World Twenty20: Lasith Malinga then biblical deluge wash away West Indies hopes to reach the final

Sri Lanka 160-6 (20 overs) beat West Indies 80-4 (13.5 overs) by 27 runs (D/L)

The champions and great entertainers are out. If the demise of West Indies on Thursday night, confirmed prematurely by a deluge of biblical proportions, was unsatisfactory they had already been swept aside for much of the proceedings on a tide of Sri Lankan skill, experience and doggedness.

When the storm turned the Shere Bangla Stadium into a lake and brought an end to the World Twenty20 semi-final, West Indies were 80 for 4 from 13.5 overs needing 161 to win. Under Duckworth Lewis, they were 28 runs adrift and were thus eliminated from a tournament they had illuminated.

Sri Lanka deserved their win on the play possible and it will be the third time that they have reached the final in five World Twenty20s. They lost the previous two.

It was a long shot that West Indies could have made 81 runs from 37 balls, it would have taken a blaze of stroke play against bowling which had confounded them until then. But if any team were equipped to do it, that team were definitely the West Indies of the last fortnight.

Darren Sammy, nonpareil of finishers, had just come in with scores in his last two matches of 34 from 13 balls and 42 from 20. A repeat of that sort of form would have seen West Indies romp home.

However, they had been subdued to the point of inertia by Sri Lanka’s slow bowlers and undermined by two wickets in an over from the formidable Lasith Malinga. If one of them, Sachithra Senanayake, has a contentious action that should be investigated immediately and preferably before the final on Sunday, it was still an intelligent, stifling performance supported by wholly committed fielding.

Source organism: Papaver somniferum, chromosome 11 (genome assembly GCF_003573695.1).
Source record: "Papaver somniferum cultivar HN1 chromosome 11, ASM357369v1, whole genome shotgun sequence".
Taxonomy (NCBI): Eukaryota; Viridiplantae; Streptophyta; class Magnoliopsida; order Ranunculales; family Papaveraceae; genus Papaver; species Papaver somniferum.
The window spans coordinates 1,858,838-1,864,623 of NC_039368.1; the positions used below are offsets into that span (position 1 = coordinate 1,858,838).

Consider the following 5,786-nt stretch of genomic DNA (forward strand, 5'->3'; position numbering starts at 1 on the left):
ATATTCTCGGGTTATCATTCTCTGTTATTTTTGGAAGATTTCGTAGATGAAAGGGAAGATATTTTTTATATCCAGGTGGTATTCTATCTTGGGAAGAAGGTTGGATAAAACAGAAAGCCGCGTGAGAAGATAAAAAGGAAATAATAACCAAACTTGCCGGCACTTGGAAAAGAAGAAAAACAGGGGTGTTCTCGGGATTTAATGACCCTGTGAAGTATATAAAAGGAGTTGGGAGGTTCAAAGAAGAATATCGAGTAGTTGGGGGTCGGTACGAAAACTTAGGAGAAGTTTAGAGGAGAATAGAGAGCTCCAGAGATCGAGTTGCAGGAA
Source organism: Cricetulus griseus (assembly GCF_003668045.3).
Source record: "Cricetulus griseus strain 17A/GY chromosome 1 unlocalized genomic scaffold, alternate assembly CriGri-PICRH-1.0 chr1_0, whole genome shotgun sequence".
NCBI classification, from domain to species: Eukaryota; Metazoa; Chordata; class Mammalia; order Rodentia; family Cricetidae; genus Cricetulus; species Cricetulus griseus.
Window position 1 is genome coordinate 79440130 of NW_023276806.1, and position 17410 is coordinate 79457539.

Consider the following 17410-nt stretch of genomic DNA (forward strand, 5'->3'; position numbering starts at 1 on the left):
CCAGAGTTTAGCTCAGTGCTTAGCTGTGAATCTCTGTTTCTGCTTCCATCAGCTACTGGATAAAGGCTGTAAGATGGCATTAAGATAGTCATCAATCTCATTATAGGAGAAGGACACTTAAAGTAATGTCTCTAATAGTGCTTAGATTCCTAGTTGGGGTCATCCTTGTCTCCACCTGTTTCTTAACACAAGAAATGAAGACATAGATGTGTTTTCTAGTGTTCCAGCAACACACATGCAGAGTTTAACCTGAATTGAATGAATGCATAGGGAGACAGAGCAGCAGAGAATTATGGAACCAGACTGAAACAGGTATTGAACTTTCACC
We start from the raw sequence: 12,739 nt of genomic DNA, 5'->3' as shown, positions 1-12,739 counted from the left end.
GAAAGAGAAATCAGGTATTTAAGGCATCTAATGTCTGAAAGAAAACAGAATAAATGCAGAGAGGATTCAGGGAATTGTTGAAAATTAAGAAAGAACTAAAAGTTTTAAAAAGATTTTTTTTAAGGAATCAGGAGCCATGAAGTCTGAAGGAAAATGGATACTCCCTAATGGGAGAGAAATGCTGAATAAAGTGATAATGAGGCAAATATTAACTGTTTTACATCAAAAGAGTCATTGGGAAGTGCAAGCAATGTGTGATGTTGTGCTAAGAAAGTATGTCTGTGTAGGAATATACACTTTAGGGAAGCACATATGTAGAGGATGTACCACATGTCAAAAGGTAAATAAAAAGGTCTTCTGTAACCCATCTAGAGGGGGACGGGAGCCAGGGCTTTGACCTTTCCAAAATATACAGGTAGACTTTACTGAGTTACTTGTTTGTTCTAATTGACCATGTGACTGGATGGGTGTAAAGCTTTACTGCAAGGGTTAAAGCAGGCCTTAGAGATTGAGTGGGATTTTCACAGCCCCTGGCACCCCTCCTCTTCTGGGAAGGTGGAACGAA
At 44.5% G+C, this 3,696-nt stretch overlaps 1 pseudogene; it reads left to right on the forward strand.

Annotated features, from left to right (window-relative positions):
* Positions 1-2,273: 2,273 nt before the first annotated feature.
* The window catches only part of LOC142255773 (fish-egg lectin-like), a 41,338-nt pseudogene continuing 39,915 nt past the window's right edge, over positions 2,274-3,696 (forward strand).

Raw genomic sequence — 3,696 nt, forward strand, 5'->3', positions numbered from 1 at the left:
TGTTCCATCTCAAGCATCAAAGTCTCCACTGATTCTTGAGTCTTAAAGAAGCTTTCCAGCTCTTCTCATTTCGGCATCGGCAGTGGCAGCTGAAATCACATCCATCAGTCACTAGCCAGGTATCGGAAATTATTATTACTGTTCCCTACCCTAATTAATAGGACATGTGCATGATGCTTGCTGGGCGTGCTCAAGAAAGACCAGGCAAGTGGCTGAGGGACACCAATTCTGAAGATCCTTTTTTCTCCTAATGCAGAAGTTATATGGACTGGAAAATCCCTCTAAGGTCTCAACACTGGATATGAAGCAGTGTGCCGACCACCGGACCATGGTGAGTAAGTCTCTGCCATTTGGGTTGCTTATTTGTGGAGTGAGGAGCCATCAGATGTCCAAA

West Indies made 17 from the first over of their innings but then only another 17 from the next five. Of the 89 balls they received they failed to score from 38. Perhaps entranced by what their late order hitting had done so far their early order were content to bide their time.

But it is a dangerous game, not least, of course, when there is rain about. Marlon Samuels, 18no from 29 balls, was continuing his struggles with timing. 

Sammy said: “There was no panic in the dressing room, we back ourselves. Today would have been a very difficult job but with the remaining batting anything could have been possible. It was God smiling on Sanga and Mahela possibly.”

That was a referenceto Kumar Sangakkara and Mahela Jayawardene, both of whom are retiring from T20 after this competition. Between them, they contributed a solitary run to the team’s total on Thursday. Jayawardene was run out before he faced a ball, Sangakkara made a single from eight balls.

The other old warrior, Tillekeratne Dilshan made 39 from 39 balls but was cut off before the dash for the line and there were timely, positive cameos from the young guns. A Sammy finish would still have been delicious. Sri Lanka will play the winners of Friday’s match between India and South Africa. More rain is on the way.

Have you tried new the Independent Digital Edition apps?
Caption competition
Caption competition
Latest stories from i100
Daily Quiz